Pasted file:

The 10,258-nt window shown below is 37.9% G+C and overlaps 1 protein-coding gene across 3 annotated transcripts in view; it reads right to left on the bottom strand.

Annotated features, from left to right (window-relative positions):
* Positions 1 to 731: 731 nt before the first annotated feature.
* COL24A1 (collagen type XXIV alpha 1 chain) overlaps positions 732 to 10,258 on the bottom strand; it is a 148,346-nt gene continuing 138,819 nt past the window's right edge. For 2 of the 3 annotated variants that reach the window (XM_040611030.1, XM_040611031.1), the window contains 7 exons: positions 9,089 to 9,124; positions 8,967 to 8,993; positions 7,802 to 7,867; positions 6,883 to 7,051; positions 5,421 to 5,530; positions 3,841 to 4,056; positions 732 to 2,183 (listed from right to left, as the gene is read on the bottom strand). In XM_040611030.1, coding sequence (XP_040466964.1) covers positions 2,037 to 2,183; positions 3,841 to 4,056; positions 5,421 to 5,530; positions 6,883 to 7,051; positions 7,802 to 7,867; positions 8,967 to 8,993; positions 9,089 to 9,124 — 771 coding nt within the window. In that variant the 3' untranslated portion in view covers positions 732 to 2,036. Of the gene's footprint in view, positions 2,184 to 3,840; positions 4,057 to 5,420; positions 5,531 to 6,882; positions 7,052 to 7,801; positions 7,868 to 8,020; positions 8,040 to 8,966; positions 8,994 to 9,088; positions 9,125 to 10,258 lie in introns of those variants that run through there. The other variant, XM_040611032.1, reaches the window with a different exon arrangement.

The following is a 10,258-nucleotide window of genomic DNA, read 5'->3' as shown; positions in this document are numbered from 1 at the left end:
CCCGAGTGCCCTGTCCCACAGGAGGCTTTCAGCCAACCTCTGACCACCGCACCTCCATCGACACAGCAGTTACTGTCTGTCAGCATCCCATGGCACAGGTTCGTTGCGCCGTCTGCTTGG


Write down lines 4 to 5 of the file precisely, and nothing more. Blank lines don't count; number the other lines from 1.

* COL24A1 (collagen type XXIV alpha 1 chain) overlaps positions 732 to 10,258 on the bottom strand; it is a 148,346-nt gene continuing 138,819 nt past the window's right edge. For 2 of the 3 annotated variants that reach the window (XM_040611030.1, XM_040611031.1), the window contains 7 exons: positions 9,089 to 9,124; positions 8,967 to 8,993; positions 7,802 to 7,867; positions 6,883 to 7,051; positions 5,421 to 5,530; positions 3,841 to 4,056; positions 732 to 2,183 (listed from right to left, as the gene is read on the bottom strand). In XM_040611030.1, coding sequence (XP_040466964.1) covers positions 2,037 to 2,183; positions 3,841 to 4,056; positions 5,421 to 5,530; positions 6,883 to 7,051; positions 7,802 to 7,867; positions 8,967 to 8,993; positions 9,089 to 9,124 — 771 coding nt within the window. In that variant the 3' untranslated portion in view covers positions 732 to 2,036. Of the gene's footprint in view, positions 2,184 to 3,840; positions 4,057 to 5,420; positions 5,531 to 6,882; positions 7,052 to 7,801; positions 7,868 to 8,020; positions 8,040 to 8,966; positions 8,994 to 9,088; positions 9,125 to 10,258 lie in introns of those variants that run through there. The other variant, XM_040611032.1, reaches the window with a different exon arrangement.

The following is a 10,258-nucleotide window of genomic DNA, read 5'->3' as shown; positions in this document are numbered from 1 at the left end: